Impact, Influence and Negotiation – Notice Where Their Focus and Energy Is

Influencing is a social process. To have personal impact and influence you need one or more people to be affected by what you do or say. The only measure of whether or not you have the desired effect – a positive impact and lasting influence – is whether or not the other person thinks, feels or behaves differently.

Interacting is at the heart of the process. This might be through written means by letter or email, over the telephone in a video conference or in person at a meeting. Whatever the channel of communication, consistently successful influencers and negotiators devote part of their attention and thinking to noticing the other person and what’s going on in the interaction. More specifically they collect and interpret data about the other person whilst engaging in the conversation, interaction or negotiation. With this data in mind they choose how to operate, what to say or do to have the most positive impact and the most influence over the outcomes or objectives.

Perhaps the first thing to notice – the first dimension to consider – is how the other person appears to act in social situations. You may know them well or this may be the first time you have interacted with them. If you know them well you need to review your data on them and ask yourself some questions about how they operate:

  • Do they tend to think before speaking or think out loud as they talk?
  • Do they look for opportunities to be interactive with others or are they more self-contained?
  • Do they prefer lively debates and discussions or reflective thinking?

The answers to these questions should guide your thinking on how to approach the meeting, telephone call or even the email interaction. One of the most important distinctions here is where their focus of attention and energy is. This may even change the way you do business with them. The reflective thinker is going to be more comfortable with the time afforded by email than having to think and act at reflex speed in a fast moving meeting.

But if you don’t know them then you will have to do the analysis live – as you talk and interact with them. In live conversations and meetings notice how quickly they speak, and how they respond to questions. Do they think then speak or start speaking and think as they go? How easily do they seem to engage in conversation – are they the ones that initiate new lines of discussion or do they follow others’ leads?

Understanding where the other person’s attention and energy is focussed will tell you how they will operate in interactions and how you will need to behave to get their attention and keep them engaged. These are the fundamental foundations of being able to have personal impact and influence. Your behaviour must at least start by matching how the other person thinks and acts, that means tuning in to their ways of working so that you can gain their attention and interest.

The Difference Between a Persuasive and an Informative Presentation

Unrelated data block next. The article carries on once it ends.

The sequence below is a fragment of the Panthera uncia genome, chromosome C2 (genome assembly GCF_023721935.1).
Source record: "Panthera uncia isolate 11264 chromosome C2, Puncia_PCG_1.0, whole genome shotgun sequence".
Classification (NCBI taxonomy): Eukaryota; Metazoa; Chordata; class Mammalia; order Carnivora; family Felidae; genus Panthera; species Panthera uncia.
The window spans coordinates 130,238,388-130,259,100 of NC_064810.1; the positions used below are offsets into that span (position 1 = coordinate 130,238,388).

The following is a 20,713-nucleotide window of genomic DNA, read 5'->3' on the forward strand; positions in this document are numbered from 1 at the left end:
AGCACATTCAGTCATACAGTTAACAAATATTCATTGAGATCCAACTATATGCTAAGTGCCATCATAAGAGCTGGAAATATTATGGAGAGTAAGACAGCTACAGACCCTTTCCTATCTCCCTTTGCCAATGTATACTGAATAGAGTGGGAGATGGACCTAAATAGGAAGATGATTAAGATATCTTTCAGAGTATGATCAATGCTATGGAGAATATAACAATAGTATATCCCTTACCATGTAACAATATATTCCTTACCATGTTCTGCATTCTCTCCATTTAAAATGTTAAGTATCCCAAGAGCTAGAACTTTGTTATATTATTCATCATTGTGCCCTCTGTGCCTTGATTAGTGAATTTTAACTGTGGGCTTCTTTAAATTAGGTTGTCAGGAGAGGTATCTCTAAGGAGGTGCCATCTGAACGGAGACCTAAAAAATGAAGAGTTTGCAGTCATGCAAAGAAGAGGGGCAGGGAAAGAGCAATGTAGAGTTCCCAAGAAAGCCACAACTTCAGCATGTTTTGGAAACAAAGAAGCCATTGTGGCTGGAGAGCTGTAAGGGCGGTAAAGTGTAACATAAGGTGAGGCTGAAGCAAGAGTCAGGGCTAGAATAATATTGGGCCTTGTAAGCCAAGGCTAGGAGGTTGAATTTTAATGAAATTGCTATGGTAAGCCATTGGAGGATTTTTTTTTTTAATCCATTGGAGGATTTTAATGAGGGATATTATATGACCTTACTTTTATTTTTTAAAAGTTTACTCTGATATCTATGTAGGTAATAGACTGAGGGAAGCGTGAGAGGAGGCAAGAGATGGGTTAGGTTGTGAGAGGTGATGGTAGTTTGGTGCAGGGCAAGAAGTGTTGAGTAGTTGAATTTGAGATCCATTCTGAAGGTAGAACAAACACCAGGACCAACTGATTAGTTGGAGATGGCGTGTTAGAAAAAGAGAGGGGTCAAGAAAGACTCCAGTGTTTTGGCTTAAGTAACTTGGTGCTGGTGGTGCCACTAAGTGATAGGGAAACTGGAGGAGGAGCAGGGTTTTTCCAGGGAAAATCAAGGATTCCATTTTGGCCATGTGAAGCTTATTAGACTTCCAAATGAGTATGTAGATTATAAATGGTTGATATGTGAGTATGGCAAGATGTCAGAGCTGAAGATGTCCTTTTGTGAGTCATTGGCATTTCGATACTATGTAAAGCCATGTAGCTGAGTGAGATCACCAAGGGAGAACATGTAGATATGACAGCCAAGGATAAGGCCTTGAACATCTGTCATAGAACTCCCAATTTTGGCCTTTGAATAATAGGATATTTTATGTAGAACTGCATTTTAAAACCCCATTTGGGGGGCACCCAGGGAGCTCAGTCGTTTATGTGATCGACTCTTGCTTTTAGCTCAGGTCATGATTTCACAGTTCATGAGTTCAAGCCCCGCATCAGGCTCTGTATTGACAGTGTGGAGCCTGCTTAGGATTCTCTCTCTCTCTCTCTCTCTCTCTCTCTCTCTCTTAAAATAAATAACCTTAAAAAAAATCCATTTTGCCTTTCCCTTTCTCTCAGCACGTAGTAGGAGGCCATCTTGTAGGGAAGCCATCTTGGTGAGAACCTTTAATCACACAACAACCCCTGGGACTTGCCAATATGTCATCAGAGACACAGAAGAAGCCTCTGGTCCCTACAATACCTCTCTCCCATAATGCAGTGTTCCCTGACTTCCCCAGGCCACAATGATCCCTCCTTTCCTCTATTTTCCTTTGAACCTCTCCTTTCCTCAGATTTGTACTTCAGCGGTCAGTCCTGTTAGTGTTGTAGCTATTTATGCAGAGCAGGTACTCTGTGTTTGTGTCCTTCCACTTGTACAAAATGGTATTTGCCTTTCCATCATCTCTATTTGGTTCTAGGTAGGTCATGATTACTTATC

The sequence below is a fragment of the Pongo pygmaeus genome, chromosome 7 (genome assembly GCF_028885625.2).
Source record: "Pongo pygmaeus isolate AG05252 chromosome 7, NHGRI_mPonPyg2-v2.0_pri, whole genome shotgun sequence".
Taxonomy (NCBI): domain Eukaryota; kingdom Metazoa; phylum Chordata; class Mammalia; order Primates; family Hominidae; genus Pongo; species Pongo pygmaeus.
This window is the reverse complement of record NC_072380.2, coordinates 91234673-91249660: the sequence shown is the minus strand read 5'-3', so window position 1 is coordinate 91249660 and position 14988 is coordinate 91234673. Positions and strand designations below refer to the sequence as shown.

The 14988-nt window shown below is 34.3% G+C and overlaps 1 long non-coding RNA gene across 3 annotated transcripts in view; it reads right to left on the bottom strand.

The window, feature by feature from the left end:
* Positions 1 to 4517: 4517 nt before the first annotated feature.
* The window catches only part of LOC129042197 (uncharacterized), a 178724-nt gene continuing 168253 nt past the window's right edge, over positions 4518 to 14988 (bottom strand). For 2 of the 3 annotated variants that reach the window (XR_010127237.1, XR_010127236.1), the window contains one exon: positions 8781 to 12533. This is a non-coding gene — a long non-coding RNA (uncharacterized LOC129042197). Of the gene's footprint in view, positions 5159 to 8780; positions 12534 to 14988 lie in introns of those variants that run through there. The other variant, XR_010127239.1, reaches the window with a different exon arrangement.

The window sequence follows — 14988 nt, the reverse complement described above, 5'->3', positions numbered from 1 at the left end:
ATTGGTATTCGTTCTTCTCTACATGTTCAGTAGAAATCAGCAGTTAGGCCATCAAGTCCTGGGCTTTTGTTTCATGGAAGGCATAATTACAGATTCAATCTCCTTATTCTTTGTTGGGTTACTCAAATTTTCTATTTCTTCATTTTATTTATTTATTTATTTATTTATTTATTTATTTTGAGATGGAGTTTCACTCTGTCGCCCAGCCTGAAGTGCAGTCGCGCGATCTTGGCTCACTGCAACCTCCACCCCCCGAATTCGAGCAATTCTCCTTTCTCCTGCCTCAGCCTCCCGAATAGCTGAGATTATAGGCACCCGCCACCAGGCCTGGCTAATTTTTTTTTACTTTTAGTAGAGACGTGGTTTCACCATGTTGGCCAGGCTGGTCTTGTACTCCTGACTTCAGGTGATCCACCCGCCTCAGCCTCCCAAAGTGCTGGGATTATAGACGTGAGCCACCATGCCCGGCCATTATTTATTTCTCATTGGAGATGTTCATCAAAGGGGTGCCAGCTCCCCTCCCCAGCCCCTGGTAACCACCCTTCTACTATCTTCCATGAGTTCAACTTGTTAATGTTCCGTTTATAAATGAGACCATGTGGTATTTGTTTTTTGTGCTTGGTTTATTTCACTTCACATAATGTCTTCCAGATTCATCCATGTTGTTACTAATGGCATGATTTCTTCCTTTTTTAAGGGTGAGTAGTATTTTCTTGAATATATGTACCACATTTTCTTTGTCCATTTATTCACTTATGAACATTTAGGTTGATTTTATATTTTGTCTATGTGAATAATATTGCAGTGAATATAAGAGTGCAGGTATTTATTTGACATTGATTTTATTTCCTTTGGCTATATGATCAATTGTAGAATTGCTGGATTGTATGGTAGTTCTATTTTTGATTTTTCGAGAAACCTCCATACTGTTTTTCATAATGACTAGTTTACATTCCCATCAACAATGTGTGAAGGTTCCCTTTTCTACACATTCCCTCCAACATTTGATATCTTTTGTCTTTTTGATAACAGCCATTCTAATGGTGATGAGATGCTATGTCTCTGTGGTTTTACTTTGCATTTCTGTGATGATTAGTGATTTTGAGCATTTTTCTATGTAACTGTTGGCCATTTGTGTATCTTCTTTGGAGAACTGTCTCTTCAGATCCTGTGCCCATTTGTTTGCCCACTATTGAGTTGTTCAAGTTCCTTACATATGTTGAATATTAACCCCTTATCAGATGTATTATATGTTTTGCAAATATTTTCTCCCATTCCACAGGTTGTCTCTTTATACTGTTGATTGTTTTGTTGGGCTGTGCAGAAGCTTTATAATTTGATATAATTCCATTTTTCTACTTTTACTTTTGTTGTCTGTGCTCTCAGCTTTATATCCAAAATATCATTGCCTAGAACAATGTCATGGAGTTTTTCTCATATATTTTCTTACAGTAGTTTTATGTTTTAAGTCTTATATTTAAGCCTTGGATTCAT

There are a number of reasons as to why experts host presentations. The main type of presentations held can normally fall into two different categories, persuasive and informative.

What Is The Purpose of a Persuasive Presentation?

Presentations can be held in order to promote a particular service or product, presentations such as these would fall into the persuasive category. The reason for this is that the presentation would be hosted to explain the benefits of the product, message or service. Within the presentation, it would be up to the host to highlight then benefits while still ensuring that rich content that the audience wants to hear is being delivered.

The success of such a presentation can be measured by how many people make a purchase, employs a service or join a cause. Similarly, if the presentation is for a proposal, then the success can be determined as to whether or not you received the approval you need.

What Is The Purpose of an Informative Presentation?

Informative presentations tend to deal with training or education. There can be elements of a persuasive presentation intertwined. For example, a teacher may need to persuade his students that the subject is worth learning about. But the main objective of such a presentation is for people to absorb and retain information.

Research can be another important aspect of an informative presentation. A business may have carried out market research in relation to their business, and a presentation could be held to deliver such information to members of staff. As a result of the presentation, a decision would then need to be made in light of the information. A successful presentation of this type can be measured by the outcome of the decision, and how it was implemented using the information to hand.

The success of such presentations can be difficult to monitor unless there is a test or exercise that follows the presentation. In this regard, if the test results are high, then you can assume that your informative presentation was a success.

Although both presentations are different in what they have to offer, they do share similar characteristics. For example, both should have a clear goal as to what they want to inform their audience about. With this in mind, it is important that the presentation is tailored around your audience and they are able to fully understand your content. If you happen to host a presentation that falls into either category, you should ensure that you encourage the audience to participate by adding a question and answer session, or something similar.